(2022) Tok Thompson (ed.), Flame Tree Press, £20 / Can$40 / US$30, hrdbk, 430pp, ISBN 978-1-839-64883-0
A substantial and weighty tome presenting tales of magical, divine and demonic beasts and monsters from world mythology and folklore. Many familiar creatures are here, the Hydra, mermaids, griffins, Cerberus, etc.
More interesting are the rarer stories from further afield such as the Indian goblin yarns. In one, 'The Goblin And The Sneeze', a goblin in an old haunted house can’t harm people visiting the property unless one of them sneezes and no one present says bless you and receives thanks for it, in which case the goblin devours the sneezer. This goes on until a wise youth converts him to vegetarianism.
There are some fascinating gems, such as 'The Rabbi’s Bogey-Man', recreating the original tale of the Jewish Golem, a clay robot programmed with divine parchment placed in its mouth until it learns to think for itself with dangerous consequences. The story would influence Terry Pratchett’s 'Feet of Clay' (1996), and Michael Chabon’s 'The Amazing Adventures of Kavalier & Clay' (2001) among many other works.
An Indian Jakarta tale of a monstrous crab ('The Giant Crab') in the only watering hole in the jungle that even eats tigers until the elephants put paid to its antics is quite delightful.
The more unlikely the yarn the more fun the reading gets. A Japanese story, 'The Bronze Buddha of Kamakura and the Whale' deals with a whale getting rather jealous when it learns there is a giant statue of the Buddha that might be even bigger than he is. With a rat sent to measure the statue concluding that it is bigger, the whale dons magic boots that enable him to travel inland to investigate for himself.
The retellings are at times rather dry, and don’t often capture the international style and culture of the originals. The stories are rewritten rather than translated so more different contributors would help add to the sense of international diversity represented. None of the tales are badly done but a lot read too close together gets rather monotonous after a while.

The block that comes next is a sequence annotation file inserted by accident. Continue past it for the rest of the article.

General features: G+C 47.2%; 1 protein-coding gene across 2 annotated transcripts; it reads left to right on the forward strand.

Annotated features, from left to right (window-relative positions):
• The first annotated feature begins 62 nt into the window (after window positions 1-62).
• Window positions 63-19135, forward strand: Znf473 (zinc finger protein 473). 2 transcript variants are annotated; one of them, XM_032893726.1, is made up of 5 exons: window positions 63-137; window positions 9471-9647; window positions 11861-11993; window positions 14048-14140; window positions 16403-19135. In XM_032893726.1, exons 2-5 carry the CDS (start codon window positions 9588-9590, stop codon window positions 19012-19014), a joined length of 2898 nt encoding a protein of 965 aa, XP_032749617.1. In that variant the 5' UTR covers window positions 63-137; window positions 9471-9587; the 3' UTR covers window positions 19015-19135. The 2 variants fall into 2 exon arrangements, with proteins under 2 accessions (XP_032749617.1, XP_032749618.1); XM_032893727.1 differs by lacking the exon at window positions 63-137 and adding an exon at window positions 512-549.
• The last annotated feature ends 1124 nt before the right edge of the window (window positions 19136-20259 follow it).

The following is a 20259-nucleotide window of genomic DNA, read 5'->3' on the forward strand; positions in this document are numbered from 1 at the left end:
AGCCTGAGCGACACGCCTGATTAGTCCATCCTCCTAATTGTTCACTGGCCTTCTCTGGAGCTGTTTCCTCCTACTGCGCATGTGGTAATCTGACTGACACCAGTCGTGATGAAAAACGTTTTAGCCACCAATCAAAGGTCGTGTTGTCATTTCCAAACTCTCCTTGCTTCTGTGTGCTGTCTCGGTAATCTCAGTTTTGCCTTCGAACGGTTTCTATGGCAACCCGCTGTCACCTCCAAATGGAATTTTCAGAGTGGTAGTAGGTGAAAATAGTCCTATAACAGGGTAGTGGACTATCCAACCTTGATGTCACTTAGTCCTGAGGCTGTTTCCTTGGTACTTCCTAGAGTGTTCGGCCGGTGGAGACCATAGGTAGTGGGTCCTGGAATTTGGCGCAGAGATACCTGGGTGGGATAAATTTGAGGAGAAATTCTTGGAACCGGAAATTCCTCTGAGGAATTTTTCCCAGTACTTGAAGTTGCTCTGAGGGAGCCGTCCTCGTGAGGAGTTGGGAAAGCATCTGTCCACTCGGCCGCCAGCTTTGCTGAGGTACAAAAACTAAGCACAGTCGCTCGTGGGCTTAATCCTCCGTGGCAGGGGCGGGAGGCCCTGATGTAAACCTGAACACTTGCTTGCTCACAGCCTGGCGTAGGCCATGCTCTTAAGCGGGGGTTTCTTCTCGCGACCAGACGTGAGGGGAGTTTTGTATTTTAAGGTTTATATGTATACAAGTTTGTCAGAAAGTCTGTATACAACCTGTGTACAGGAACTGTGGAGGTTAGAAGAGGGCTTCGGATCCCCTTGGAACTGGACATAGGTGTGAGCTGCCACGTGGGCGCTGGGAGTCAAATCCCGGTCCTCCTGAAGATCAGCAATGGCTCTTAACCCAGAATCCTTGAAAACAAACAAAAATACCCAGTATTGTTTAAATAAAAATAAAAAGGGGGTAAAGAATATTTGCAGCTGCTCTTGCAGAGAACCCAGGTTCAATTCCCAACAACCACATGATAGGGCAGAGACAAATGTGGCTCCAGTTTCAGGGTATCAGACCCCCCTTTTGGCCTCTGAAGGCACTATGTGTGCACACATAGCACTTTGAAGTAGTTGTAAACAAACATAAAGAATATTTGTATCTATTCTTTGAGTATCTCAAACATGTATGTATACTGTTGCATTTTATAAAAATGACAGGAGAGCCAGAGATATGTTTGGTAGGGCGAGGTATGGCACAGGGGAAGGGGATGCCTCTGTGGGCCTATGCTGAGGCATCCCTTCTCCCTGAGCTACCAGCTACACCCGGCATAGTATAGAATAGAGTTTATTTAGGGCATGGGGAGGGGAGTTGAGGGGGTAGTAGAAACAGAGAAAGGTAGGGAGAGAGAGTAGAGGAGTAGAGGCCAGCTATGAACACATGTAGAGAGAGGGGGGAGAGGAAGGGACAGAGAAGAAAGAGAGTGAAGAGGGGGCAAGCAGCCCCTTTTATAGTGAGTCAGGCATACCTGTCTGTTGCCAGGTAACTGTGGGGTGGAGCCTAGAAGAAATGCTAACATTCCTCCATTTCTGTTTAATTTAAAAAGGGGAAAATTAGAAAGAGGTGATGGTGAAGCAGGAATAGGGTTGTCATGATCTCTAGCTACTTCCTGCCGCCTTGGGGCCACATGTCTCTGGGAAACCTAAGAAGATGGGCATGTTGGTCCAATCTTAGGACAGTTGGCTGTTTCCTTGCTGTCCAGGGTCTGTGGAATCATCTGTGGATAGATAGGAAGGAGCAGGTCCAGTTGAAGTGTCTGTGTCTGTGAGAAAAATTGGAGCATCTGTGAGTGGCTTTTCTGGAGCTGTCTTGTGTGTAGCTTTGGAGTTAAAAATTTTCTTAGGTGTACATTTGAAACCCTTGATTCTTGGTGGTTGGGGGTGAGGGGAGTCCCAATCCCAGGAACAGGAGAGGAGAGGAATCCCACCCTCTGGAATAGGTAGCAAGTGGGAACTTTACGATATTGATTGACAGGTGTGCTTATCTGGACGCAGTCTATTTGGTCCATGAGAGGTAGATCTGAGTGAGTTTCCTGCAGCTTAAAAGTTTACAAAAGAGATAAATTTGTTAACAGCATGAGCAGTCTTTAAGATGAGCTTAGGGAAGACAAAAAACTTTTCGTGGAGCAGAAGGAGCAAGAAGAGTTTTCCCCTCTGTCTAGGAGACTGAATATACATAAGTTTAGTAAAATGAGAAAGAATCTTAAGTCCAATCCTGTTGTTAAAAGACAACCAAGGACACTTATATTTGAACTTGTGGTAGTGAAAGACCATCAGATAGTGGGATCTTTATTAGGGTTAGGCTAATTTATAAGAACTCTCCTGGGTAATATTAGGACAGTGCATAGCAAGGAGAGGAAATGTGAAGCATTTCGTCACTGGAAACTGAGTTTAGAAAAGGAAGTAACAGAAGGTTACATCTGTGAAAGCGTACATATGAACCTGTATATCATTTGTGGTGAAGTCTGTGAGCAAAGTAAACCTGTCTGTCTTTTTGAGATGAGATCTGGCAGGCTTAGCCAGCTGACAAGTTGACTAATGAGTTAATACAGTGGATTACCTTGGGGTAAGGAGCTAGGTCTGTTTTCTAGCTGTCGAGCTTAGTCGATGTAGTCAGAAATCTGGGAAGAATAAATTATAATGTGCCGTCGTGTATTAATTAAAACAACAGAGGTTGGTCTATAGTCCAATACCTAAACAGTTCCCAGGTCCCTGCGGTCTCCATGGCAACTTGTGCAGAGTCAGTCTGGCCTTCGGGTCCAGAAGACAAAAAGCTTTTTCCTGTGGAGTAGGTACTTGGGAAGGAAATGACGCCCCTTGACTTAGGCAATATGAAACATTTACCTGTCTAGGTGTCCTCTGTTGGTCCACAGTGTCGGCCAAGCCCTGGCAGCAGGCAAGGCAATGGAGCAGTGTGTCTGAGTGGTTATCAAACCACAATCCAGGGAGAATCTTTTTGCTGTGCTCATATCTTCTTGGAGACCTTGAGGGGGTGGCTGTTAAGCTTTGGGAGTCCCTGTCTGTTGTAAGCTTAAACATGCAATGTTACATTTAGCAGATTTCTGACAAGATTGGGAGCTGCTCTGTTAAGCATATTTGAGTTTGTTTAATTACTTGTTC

From the introduction the editor, Tok Thompson, is rather keen to emphasise the Freudian, and even phallic roots of many tales. The Cyclops with their single eye each, become giant male genitalia. The gorgons, especially Medusa, are women capable of stripping men of freedom and virility, in literally turning men to stone. The editor clearly relishes such aspects, and this may prevent the book being suitable for younger audiences.
The research and choices of stories are excellent, but this is not an easy book to read quickly, more one to sift and select a tale every now and then. It is unlikely you could read them out as bedtime fairy tales as (on top of their spelt out bawdiness in some cases) they are quite heavy and academic in style but it is certainly a book worth reading and returning too.
Many of the tales have a straight-forward easily guessed outcome but there are a few tales with unexpected twists too such as the Scottish tale of 'The Kildare Pooka', possibly an inspiration for the house elves in J. K. Rowling’s Harry Potter books.
As well as the introduction at the start of the book, each section of stories has its own introductory chapters too. The section on 'Supernatural Beasts & Beings' lumps together werewolves, changelings and fairies. Little Creatures & Tiny Folk covers dwarfs, elves and goblins.
Sadly the collection lacks an index so some stories are hard to remember the locations of unless they are under obvious chapter headings like the 'Creatures Of Myth & Legend re-presentation of The Twelve Labours of Hercules.
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